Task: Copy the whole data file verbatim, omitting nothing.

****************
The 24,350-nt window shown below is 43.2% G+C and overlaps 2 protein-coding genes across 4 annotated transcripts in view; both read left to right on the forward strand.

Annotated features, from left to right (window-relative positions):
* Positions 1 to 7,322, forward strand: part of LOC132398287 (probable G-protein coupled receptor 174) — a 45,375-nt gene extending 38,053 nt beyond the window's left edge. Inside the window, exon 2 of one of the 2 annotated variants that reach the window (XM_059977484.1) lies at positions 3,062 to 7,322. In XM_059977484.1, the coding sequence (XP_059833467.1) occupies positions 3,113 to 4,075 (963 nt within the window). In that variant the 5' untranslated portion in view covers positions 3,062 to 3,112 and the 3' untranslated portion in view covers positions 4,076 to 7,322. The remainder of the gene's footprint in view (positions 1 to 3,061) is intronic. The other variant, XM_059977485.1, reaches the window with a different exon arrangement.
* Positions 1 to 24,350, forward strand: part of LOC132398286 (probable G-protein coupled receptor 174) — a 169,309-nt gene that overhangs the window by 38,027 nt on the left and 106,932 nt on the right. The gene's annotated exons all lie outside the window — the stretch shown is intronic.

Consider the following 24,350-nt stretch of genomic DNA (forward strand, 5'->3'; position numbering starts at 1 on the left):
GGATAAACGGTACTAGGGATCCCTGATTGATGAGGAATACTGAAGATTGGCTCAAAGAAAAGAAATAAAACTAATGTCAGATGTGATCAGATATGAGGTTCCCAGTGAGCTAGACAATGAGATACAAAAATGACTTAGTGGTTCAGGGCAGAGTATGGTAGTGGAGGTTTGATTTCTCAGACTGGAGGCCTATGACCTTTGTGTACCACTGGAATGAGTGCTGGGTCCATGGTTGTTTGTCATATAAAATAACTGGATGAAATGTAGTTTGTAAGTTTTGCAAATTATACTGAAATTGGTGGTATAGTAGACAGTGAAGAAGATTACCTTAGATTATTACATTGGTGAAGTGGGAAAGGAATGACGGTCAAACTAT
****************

The 24,350-nt window shown below is 43.2% G+C and overlaps 2 protein-coding genes across 4 annotated transcripts in view; both read left to right on the forward strand.

Annotated features, from left to right (window-relative positions):
* Positions 1 to 7,322, forward strand: part of LOC132398287 (probable G-protein coupled receptor 174) — a 45,375-nt gene extending 38,053 nt beyond the window's left edge. Inside the window, exon 2 of one of the 2 annotated variants that reach the window (XM_059977484.1) lies at positions 3,062 to 7,322. In XM_059977484.1, the coding sequence (XP_059833467.1) occupies positions 3,113 to 4,075 (963 nt within the window). In that variant the 5' untranslated portion in view covers positions 3,062 to 3,112 and the 3' untranslated portion in view covers positions 4,076 to 7,322. The remainder of the gene's footprint in view (positions 1 to 3,061) is intronic. The other variant, XM_059977485.1, reaches the window with a different exon arrangement.
* Positions 1 to 24,350, forward strand: part of LOC132398286 (probable G-protein coupled receptor 174) — a 169,309-nt gene that overhangs the window by 38,027 nt on the left and 106,932 nt on the right. The gene's annotated exons all lie outside the window — the stretch shown is intronic.

Consider the following 24,350-nt stretch of genomic DNA (forward strand, 5'->3'; position numbering starts at 1 on the left):
GGATAAACGGTACTAGGGATCCCTGATTGATGAGGAATACTGAAGATTGGCTCAAAGAAAAGAAATAAAACTAATGTCAGATGTGATCAGATATGAGGTTCCCAGTGAGCTAGACAATGAGATACAAAAATGACTTAGTGGTTCAGGGCAGAGTATGGTAGTGGAGGTTTGATTTCTCAGACTGGAGGCCTATGACCTTTGTGTACCACTGGAATGAGTGCTGGGTCCATGGTTGTTTGTCATATAAAATAACTGGATGAAATGTAGTTTGTAAGTTTTGCAAATTATACTGAAATTGGTGGTATAGTAGACAGTGAAGAAGATTACCTTAGATTATTACATTGGTGAAGTGGGAAAGGAATGACGGTCAAACTAT